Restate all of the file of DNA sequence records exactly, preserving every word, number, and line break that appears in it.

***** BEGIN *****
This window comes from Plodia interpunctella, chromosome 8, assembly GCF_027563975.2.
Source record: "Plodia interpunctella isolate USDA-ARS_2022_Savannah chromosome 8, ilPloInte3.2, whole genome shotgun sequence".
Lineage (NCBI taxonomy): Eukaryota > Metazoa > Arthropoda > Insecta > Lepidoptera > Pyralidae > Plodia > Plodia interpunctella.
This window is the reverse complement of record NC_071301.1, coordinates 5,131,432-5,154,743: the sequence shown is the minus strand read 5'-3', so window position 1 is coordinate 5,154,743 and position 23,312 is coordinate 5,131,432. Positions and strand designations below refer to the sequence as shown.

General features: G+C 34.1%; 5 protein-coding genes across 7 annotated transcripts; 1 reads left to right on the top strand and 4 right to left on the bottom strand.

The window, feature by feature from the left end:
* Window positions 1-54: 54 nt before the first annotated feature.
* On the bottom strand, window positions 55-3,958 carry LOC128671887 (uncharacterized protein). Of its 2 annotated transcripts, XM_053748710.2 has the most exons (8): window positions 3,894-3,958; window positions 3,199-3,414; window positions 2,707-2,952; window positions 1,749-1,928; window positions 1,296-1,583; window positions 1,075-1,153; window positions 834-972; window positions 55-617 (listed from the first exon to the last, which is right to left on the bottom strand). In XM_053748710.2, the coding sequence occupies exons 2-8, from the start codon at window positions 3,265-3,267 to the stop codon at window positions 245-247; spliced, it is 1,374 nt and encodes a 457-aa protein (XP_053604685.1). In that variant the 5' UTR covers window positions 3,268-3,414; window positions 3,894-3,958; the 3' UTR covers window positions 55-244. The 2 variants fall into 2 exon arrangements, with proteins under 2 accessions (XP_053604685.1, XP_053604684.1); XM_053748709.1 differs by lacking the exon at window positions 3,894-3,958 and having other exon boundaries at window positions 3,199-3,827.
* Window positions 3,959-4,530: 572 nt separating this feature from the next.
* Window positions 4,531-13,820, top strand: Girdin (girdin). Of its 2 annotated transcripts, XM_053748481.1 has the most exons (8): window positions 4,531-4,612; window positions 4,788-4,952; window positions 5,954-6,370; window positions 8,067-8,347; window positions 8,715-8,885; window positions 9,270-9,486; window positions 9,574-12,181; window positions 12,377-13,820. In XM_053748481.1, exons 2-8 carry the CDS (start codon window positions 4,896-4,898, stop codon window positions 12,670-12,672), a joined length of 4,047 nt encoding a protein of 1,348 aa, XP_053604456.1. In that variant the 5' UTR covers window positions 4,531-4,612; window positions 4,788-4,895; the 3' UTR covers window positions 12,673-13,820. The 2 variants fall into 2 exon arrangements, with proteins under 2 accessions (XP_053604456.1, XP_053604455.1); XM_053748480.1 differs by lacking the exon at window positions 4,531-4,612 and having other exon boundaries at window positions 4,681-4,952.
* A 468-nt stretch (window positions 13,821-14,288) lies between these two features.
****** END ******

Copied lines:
This window comes from Plodia interpunctella, chromosome 8, assembly GCF_027563975.2.
Source record: "Plodia interpunctella isolate USDA-ARS_2022_Savannah chromosome 8, ilPloInte3.2, whole genome shotgun sequence".
Lineage (NCBI taxonomy): Eukaryota > Metazoa > Arthropoda > Insecta > Lepidoptera > Pyralidae > Plodia > Plodia interpunctella.
This window is the reverse complement of record NC_071301.1, coordinates 5,131,432-5,154,743: the sequence shown is the minus strand read 5'-3', so window position 1 is coordinate 5,154,743 and position 23,312 is coordinate 5,131,432. Positions and strand designations below refer to the sequence as shown.

General features: G+C 34.1%; 5 protein-coding genes across 7 annotated transcripts; 1 reads left to right on the top strand and 4 right to left on the bottom strand.

The window, feature by feature from the left end:
* Window positions 1-54: 54 nt before the first annotated feature.
* On the bottom strand, window positions 55-3,958 carry LOC128671887 (uncharacterized protein). Of its 2 annotated transcripts, XM_053748710.2 has the most exons (8): window positions 3,894-3,958; window positions 3,199-3,414; window positions 2,707-2,952; window positions 1,749-1,928; window positions 1,296-1,583; window positions 1,075-1,153; window positions 834-972; window positions 55-617 (listed from the first exon to the last, which is right to left on the bottom strand). In XM_053748710.2, the coding sequence occupies exons 2-8, from the start codon at window positions 3,265-3,267 to the stop codon at window positions 245-247; spliced, it is 1,374 nt and encodes a 457-aa protein (XP_053604685.1). In that variant the 5' UTR covers window positions 3,268-3,414; window positions 3,894-3,958; the 3' UTR covers window positions 55-244. The 2 variants fall into 2 exon arrangements, with proteins under 2 accessions (XP_053604685.1, XP_053604684.1); XM_053748709.1 differs by lacking the exon at window positions 3,894-3,958 and having other exon boundaries at window positions 3,199-3,827.
* Window positions 3,959-4,530: 572 nt separating this feature from the next.
* Window positions 4,531-13,820, top strand: Girdin (girdin). Of its 2 annotated transcripts, XM_053748481.1 has the most exons (8): window positions 4,531-4,612; window positions 4,788-4,952; window positions 5,954-6,370; window positions 8,067-8,347; window positions 8,715-8,885; window positions 9,270-9,486; window positions 9,574-12,181; window positions 12,377-13,820. In XM_053748481.1, exons 2-8 carry the CDS (start codon window positions 4,896-4,898, stop codon window positions 12,670-12,672), a joined length of 4,047 nt encoding a protein of 1,348 aa, XP_053604456.1. In that variant the 5' UTR covers window positions 4,531-4,612; window positions 4,788-4,895; the 3' UTR covers window positions 12,673-13,820. The 2 variants fall into 2 exon arrangements, with proteins under 2 accessions (XP_053604456.1, XP_053604455.1); XM_053748480.1 differs by lacking the exon at window positions 4,531-4,612 and having other exon boundaries at window positions 4,681-4,952.
* A 468-nt stretch (window positions 13,821-14,288) lies between these two features.